She viciously accuses Toby. Laura intercepts their argument and, like Mattie, is disgusted. Unexpectedly, Toby falsely admits to having sex with Anita/Mia.
When Joe confronts Toby about the false confession it is clear he is more interested in protecting himself than fixing his damaged family. Toby reveals he figured Joe was responsible. Toby is aware of the issues between his parents, and the fact that if his father’s indiscretion came to light, it would wreck the fragile equilibrium they’ve developed. Toby often plays like the stereotype of a horny teen, but at least here he feels real. Joe is shocked into silence, but doesn’t keep quiet for long.
In their shared bedroom, Joe tentatively tells Laura the truth. Laura’s back is initially turned toward Joe so he doesn’t see the look of shock on her face. He trots out all the excuses you’d expect from a cheating husband: I had a few glasses of wine. I was angry with you. I was curious. It was an accident. Then he pushes it too far by saying he didn’t really cheat because Anita/Mia is “a sex toy not a human being.”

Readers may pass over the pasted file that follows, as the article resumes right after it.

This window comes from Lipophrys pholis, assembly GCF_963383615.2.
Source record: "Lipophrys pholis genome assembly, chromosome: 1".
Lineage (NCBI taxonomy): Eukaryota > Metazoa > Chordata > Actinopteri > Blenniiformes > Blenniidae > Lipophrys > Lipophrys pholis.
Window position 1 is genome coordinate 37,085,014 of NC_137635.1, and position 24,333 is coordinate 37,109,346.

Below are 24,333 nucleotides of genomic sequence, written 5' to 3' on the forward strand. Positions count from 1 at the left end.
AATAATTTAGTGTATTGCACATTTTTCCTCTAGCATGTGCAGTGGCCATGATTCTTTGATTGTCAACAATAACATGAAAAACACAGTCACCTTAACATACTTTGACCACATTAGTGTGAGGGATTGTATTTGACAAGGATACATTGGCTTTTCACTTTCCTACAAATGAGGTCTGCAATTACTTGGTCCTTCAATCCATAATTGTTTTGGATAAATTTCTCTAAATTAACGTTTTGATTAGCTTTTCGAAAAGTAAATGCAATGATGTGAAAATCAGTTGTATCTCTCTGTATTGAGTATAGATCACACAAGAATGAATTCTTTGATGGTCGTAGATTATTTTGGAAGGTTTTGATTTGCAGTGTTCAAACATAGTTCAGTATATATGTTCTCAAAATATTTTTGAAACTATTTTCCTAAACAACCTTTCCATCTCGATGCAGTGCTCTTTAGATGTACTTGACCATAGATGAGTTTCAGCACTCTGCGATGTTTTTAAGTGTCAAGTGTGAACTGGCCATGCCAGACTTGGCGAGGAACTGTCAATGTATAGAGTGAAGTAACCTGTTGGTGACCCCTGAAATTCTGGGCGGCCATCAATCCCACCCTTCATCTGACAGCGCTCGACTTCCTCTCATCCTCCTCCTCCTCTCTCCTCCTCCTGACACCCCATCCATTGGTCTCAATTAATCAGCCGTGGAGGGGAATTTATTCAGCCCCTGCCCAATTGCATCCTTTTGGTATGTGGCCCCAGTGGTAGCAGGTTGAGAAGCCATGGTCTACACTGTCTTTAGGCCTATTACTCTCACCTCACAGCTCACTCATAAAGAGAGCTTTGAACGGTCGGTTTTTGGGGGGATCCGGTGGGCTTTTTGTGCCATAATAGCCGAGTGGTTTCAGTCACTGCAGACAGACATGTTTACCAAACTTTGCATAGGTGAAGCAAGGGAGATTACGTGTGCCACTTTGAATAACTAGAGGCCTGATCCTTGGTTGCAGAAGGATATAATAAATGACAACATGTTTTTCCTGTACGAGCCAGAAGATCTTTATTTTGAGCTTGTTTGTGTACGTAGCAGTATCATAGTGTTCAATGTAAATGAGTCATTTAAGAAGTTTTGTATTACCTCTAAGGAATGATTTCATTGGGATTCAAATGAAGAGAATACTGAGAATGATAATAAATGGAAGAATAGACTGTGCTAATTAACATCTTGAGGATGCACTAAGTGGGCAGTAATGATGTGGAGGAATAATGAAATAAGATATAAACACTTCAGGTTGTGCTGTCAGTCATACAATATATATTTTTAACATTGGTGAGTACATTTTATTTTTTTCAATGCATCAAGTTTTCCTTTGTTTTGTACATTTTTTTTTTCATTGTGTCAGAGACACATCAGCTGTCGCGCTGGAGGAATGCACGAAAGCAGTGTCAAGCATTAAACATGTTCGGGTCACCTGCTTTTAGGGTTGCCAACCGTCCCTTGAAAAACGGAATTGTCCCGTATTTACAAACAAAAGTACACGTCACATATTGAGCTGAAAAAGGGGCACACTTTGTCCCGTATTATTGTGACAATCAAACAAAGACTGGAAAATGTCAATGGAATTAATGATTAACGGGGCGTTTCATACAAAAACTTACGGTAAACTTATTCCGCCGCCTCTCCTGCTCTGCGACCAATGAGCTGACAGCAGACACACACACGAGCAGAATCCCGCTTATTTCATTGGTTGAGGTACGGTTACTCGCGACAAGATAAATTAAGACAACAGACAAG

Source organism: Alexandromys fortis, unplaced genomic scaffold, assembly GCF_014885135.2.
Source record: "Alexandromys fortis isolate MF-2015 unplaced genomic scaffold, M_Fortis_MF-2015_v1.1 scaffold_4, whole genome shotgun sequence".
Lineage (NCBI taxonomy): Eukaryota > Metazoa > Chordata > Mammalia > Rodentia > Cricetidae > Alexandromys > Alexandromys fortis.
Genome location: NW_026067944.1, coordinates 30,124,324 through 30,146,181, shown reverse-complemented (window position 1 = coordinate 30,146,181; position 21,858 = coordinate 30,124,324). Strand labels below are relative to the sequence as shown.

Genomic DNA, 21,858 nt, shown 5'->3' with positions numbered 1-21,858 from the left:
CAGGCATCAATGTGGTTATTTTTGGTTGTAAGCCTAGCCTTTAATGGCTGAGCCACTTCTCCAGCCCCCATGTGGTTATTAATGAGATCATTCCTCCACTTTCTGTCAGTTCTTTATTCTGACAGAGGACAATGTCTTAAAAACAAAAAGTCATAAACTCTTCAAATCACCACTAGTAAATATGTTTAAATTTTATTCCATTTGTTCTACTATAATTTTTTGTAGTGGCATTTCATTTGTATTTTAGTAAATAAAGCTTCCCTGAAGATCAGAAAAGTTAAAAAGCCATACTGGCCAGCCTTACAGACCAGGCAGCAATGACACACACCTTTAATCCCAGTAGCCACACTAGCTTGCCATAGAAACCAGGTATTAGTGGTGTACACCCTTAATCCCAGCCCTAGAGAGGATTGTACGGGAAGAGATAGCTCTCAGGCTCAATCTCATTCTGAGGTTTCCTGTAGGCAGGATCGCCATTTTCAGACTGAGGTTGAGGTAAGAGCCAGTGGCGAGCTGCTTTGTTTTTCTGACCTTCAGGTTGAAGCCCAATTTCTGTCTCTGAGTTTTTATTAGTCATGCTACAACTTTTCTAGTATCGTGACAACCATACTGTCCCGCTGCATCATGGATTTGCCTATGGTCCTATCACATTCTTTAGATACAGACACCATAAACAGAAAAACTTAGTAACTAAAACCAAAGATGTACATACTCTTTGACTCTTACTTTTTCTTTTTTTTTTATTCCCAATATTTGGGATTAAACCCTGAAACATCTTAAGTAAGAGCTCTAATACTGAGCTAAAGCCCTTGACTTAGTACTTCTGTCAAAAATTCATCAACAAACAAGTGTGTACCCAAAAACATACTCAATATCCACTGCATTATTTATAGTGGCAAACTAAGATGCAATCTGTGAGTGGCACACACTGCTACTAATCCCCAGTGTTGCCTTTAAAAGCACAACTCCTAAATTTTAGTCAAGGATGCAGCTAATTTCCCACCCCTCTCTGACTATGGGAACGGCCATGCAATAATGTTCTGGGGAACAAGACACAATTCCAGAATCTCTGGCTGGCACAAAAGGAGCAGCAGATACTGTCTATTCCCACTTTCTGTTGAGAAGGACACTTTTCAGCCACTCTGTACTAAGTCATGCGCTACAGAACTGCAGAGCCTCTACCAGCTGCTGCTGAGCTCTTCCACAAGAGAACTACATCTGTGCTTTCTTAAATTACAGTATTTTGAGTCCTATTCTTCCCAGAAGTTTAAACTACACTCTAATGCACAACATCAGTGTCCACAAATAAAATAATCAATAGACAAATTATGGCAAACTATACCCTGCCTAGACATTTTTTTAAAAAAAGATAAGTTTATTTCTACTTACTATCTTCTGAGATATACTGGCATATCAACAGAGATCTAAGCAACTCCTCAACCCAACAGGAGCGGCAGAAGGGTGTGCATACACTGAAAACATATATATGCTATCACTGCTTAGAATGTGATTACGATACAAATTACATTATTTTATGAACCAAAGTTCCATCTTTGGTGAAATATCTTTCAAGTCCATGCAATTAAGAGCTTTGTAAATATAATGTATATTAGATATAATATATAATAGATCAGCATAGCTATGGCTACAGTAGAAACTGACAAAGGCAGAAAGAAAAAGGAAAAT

The writers tip their hand when Laura finally gets to have her say. “She lives in our house, looks after our children, and you’re calling her a sex toy. Who are you?” While it is hard to watch how much pain Laura is in, there is something cathartic about it, too.
Joe is angered by her question, spitting it right back at her and bringing up the mysterious Tom figure. Dear God, does this man ever think before he speaks? In response, Laura finally kicks Joe out. But with Joe being Anita/Mia’s primary user, what does this mean going forward?
Maybe it doesn’t matter if Anita/Mia is conscious or not — Joe having sex with her is crossing a line either way. For all of his protestations, Anita/Mia is more than just a sex toy or a machine. She’s a member of their family.
Niska finally reconnects with Leo and Max. When discussing the chance of widespread synth consciousness, she’s surprisingly hopeful. For her, this is a chance for synths to gain acceptance. Max is the only one looking at things clearly; consciousness will only make humans fear them more. Niska can’t stay with them considering the murder she committed is front-page news, a fact she is strangely blasé about. So Leo arranges for her to stay with Dr. Millican for a few days.